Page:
Opinion Why Bolsonaro’s stunning loss should give humans a glimmer of hope

cigaretteman

HR King
May 29, 2001
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By Greg Sargent
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Paul Waldman

October 31, 2022 at 1:37 p.m. EDT


One of the ugliest pathologies in global politics at the moment is the bizarre connection between climate denialism and right-wing authoritarianism. With some exceptions, authoritarian politicians are the ones most prone to spinning conspiracy theories and lies about climate change while resisting the transition to a green energy future.


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This is why Jair Bolsonaro’s stunning defeat in Brazil’s presidential race is a major global event. It should afford us a moment of hopefulness that, under the circumstances, might seem a touch naive or even daring.
It’s been widely observed that leftist Luiz Inácio Lula da Silva’s razor-thin victory is good news for the battle against climate change. Lula has vowed to preserve the Amazon and reverse Bolsonaro’s deforestation policies, which could dramatically influence how much planet-warming carbon dioxide the world’s largest rainforest stores — or releases into the atmosphere.







But this moment should be seen in a larger context. It’s only the latest sign that democracies are mobilizing to beat back that virulent and destructive international nexus of right-wing authoritarianism and climate denialism.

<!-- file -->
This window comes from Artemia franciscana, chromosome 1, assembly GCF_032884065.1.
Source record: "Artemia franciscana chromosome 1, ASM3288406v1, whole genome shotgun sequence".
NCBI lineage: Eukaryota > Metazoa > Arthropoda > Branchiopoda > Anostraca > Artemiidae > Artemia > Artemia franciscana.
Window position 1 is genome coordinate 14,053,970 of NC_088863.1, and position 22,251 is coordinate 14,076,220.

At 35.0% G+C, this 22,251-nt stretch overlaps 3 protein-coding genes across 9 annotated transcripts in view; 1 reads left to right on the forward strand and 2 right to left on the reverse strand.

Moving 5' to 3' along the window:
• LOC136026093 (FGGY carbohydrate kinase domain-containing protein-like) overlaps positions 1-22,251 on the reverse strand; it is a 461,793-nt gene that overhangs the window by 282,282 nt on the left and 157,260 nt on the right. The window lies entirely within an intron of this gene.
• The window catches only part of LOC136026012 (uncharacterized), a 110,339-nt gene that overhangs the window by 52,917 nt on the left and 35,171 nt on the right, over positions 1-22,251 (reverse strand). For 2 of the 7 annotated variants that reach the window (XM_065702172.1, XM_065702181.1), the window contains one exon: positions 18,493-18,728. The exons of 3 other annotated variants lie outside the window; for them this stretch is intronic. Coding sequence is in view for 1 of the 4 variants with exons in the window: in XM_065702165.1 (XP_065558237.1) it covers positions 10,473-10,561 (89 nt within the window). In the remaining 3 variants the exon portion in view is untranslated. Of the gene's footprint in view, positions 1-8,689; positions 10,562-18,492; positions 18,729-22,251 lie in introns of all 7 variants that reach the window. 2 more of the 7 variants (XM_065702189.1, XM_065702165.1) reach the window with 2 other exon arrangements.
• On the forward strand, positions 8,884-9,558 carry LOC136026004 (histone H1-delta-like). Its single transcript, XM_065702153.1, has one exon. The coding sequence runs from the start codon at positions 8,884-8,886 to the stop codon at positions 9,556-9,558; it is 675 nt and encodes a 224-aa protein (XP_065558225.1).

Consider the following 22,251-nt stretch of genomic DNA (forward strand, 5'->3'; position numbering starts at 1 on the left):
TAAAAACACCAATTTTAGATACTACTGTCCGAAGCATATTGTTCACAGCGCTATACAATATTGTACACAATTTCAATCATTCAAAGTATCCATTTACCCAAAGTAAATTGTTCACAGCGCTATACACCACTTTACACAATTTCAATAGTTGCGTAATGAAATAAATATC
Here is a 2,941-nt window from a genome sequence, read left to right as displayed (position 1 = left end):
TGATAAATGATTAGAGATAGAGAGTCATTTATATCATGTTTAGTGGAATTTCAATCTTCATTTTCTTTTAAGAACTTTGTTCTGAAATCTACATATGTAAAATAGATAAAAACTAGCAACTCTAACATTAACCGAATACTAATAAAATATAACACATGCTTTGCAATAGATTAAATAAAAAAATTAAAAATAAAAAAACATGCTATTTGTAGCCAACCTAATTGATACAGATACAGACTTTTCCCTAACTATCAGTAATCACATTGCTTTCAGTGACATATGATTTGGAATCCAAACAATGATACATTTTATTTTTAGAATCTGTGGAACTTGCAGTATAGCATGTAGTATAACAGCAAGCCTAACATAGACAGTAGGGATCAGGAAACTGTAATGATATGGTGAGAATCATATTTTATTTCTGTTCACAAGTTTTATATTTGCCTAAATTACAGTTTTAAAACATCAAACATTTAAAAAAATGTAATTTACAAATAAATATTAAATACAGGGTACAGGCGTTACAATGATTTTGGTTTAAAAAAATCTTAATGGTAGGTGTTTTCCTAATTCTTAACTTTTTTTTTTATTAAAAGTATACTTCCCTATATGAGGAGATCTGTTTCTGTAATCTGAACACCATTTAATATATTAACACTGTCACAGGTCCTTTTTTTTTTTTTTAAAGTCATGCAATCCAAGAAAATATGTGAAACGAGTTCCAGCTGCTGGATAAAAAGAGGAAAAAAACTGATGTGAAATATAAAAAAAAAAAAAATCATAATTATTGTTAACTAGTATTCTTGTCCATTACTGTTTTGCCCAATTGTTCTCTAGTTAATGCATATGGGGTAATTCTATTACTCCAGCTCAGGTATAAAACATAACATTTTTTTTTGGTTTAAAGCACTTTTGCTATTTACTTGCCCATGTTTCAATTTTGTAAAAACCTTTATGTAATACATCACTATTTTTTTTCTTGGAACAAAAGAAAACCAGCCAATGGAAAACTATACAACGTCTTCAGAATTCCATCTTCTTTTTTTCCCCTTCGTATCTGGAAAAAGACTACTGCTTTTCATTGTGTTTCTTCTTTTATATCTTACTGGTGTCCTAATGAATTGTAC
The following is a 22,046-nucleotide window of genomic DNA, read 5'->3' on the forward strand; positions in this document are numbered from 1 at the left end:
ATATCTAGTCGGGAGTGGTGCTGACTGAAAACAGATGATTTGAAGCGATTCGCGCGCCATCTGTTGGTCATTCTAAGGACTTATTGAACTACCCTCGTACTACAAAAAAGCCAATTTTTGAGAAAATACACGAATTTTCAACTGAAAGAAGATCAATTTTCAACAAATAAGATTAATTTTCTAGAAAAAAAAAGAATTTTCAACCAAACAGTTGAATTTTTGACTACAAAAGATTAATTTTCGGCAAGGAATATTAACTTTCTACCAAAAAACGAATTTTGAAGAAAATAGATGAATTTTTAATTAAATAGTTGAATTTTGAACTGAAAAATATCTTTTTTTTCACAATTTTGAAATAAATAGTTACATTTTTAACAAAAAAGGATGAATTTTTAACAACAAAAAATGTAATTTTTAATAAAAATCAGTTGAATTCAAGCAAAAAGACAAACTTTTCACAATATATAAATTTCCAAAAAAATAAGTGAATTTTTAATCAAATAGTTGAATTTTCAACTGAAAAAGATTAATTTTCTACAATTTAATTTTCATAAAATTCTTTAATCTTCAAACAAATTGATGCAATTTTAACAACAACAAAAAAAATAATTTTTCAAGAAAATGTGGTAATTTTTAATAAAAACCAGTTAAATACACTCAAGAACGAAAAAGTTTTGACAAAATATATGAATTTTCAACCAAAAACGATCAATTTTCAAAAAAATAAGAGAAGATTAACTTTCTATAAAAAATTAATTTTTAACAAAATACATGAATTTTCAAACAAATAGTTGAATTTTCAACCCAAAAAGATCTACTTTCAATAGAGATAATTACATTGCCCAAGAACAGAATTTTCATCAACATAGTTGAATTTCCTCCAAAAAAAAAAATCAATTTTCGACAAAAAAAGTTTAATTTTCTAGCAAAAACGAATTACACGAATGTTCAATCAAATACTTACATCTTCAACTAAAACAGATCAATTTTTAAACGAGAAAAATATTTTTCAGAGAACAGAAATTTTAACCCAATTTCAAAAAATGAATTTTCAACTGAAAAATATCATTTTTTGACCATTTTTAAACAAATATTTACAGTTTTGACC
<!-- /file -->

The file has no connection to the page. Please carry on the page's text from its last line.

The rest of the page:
Bolsonaro’s defeat comes after two other major global events. This year the U.S. Congress passed a historically large response to climate change. Democrats overcame lockstep opposition from the Republican Party, which is riddled with denial of the long-term threat that climate change poses to human civilization.
Meanwhile, Russian leader Vladimir Putin has sought to use his petro-dictatorship to impose energy challenges on Western democracies, to weaken their support for Ukraine’s resistance to Russian conquest. But this is mostly failing — and inspiring a stronger push toward a green-energy future.







Those three developments — Lula hopefully reorienting the Amazon’s trajectory, the United States passing a massive response on climate, and Putin’s energy blackmail failing — can be seen as part of one story. Jesse Jenkins, a climate and energy expert at Princeton University, says that taken together, their influence on our energy future could prove “really huge.”
“You’ve got the two largest, wealthiest blocs in the world — the U.S. and Europe — doubling down on the clean-energy transition,” Jenkins told us.
Add a new direction for the largest steward of the Amazon, and the collective potential of these trends is heartening, Jenkins said.
As president of Brazil, Bolsonaro appointed as foreign minister a climate denier who dismissed global warming concerns as a plot by “cultural Marxists” to bolster China’s advantage against the West. Bolsonaro dismissed data from his own government’s agencies on deforestation as lies, and he mocked climate worries as “environmental psychosis.”







Bolsonaro also cut funding for environmental enforcement, and deforestation soared on his watch. By contrast, Lula’s previous term in office saw a dramatic decline in deforestation.